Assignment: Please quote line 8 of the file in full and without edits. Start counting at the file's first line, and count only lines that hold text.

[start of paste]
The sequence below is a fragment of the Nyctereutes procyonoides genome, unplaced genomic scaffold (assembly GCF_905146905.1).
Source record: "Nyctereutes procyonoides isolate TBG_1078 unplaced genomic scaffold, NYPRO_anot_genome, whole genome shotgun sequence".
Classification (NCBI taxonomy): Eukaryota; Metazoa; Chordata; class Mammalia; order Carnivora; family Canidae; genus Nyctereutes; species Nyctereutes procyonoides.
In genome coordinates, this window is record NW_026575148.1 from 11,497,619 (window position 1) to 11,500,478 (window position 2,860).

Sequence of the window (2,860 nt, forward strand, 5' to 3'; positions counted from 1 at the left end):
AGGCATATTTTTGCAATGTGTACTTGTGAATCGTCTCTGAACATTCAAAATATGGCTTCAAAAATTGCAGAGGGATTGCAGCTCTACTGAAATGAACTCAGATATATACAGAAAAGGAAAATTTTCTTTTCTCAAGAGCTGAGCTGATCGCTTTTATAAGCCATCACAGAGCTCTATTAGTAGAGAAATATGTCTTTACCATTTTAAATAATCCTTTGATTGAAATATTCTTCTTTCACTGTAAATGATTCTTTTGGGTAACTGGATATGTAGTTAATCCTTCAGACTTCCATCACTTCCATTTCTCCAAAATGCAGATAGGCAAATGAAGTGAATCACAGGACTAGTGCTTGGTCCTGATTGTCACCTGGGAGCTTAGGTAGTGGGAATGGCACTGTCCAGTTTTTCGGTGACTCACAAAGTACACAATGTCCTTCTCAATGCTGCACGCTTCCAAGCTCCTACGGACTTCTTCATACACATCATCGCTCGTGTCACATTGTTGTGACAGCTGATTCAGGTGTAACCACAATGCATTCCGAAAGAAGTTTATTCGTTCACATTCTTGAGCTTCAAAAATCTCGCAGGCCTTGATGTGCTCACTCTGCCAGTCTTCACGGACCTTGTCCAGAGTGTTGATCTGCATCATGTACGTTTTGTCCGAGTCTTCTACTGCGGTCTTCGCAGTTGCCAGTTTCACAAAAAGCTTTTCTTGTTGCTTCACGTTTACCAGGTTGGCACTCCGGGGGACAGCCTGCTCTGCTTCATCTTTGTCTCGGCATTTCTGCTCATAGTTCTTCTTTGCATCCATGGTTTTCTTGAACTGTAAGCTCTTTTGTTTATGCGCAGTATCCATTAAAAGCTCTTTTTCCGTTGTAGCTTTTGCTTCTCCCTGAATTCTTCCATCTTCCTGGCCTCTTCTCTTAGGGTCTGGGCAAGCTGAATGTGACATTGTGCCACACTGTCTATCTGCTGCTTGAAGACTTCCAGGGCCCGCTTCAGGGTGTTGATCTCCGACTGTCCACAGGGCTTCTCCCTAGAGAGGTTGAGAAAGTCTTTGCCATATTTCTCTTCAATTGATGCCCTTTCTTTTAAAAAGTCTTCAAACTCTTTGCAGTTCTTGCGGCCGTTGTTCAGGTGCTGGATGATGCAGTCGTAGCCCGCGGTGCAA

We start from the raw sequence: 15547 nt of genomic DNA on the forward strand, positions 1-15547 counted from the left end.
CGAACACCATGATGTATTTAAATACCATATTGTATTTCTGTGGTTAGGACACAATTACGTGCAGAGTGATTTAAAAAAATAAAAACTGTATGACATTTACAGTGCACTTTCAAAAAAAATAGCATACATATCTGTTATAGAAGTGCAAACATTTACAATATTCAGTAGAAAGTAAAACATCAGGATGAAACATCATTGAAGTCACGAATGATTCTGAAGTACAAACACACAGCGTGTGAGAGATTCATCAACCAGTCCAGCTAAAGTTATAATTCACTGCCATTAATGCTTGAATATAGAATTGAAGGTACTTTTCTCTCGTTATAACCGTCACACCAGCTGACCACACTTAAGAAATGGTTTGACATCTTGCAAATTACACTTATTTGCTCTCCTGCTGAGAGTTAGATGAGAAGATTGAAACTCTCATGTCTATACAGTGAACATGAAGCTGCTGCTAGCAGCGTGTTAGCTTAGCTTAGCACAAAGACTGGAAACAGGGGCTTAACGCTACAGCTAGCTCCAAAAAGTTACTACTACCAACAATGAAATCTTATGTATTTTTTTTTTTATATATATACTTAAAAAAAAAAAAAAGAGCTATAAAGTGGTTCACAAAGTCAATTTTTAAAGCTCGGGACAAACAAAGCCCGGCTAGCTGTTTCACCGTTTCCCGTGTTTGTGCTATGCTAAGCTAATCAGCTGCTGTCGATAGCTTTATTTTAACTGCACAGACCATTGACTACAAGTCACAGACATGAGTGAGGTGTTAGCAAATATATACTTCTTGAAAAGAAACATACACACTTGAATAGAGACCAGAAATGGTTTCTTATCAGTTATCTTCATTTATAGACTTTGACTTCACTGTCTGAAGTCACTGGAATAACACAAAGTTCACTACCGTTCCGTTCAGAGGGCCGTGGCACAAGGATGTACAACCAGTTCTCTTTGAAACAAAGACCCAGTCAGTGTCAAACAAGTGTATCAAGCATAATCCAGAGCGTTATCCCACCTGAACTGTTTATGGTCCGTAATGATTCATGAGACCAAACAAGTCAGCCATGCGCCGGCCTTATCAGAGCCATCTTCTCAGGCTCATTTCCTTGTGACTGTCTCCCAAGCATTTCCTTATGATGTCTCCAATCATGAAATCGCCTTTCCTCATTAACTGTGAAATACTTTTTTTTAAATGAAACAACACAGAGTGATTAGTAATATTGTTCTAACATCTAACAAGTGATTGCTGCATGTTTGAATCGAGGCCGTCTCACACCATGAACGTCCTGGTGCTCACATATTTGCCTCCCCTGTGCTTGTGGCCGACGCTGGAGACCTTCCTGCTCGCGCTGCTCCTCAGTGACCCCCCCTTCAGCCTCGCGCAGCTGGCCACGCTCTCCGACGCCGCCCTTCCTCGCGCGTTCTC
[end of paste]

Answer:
CGAACACCATGATGTATTTAAATACCATATTGTATTTCTGTGGTTAGGACACAATTACGTGCAGAGTGATTTAAAAAAATAAAAACTGTATGACATTTACAGTGCACTTTCAAAAAAAATAGCATACATATCTGTTATAGAAGTGCAAACATTTACAATATTCAGTAGAAAGTAAAACATCAGGATGAAACATCATTGAAGTCACGAATGATTCTGAAGTACAAACACACAGCGTGTGAGAGATTCATCAACCAGTCCAGCTAAAGTTATAATTCACTGCCATTAATGCTTGAATATAGAATTGAAGGTACTTTTCTCTCGTTATAACCGTCACACCAGCTGACCACACTTAAGAAATGGTTTGACATCTTGCAAATTACACTTATTTGCTCTCCTGCTGAGAGTTAGATGAGAAGATTGAAACTCTCATGTCTATACAGTGAACATGAAGCTGCTGCTAGCAGCGTGTTAGCTTAGCTTAGCACAAAGACTGGAAACAGGGGCTTAACGCTACAGCTAGCTCCAAAAAGTTACTACTACCAACAATGAAATCTTATGTATTTTTTTTTTTATATATATACTTAAAAAAAAAAAAAAGAGCTATAAAGTGGTTCACAAAGTCAATTTTTAAAGCTCGGGACAAACAAAGCCCGGCTAGCTGTTTCACCGTTTCCCGTGTTTGTGCTATGCTAAGCTAATCAGCTGCTGTCGATAGCTTTATTTTAACTGCACAGACCATTGACTACAAGTCACAGACATGAGTGAGGTGTTAGCAAATATATACTTCTTGAAAAGAAACATACACACTTGAATAGAGACCAGAAATGGTTTCTTATCAGTTATCTTCATTTATAGACTTTGACTTCACTGTCTGAAGTCACTGGAATAACACAAAGTTCACTACCGTTCCGTTCAGAGGGCCGTGGCACAAGGATGTACAACCAGTTCTCTTTGAAACAAAGACCCAGTCAGTGTCAAACAAGTGTATCAAGCATAATCCAGAGCGTTATCCCACCTGAACTGTTTATGGTCCGTAATGATTCATGAGACCAAACAAGTCAGCCATGCGCCGGCCTTATCAGAGCCATCTTCTCAGGCTCATTTCCTTGTGACTGTCTCCCAAGCATTTCCTTATGATGTCTCCAATCATGAAATCGCCTTTCCTCATTAACTGTGAAATACTTTTTTTTAAATGAAACAACACAGAGTGATTAGTAATATTGTTCTAACATCTAACAAGTGATTGCTGCATGTTTGAATCGAGGCCGTCTCACACCATGAACGTCCTGGTGCTCACATATTTGCCTCCCCTGTGCTTGTGGCCGACGCTGGAGACCTTCCTGCTCGCGCTGCTCCTCAGTGACCCCCCCTTCAGCCTCGCGCAGCTGGCCACGCTCTCCGACGCCGCCCTTCCTCGCGCGTTCTC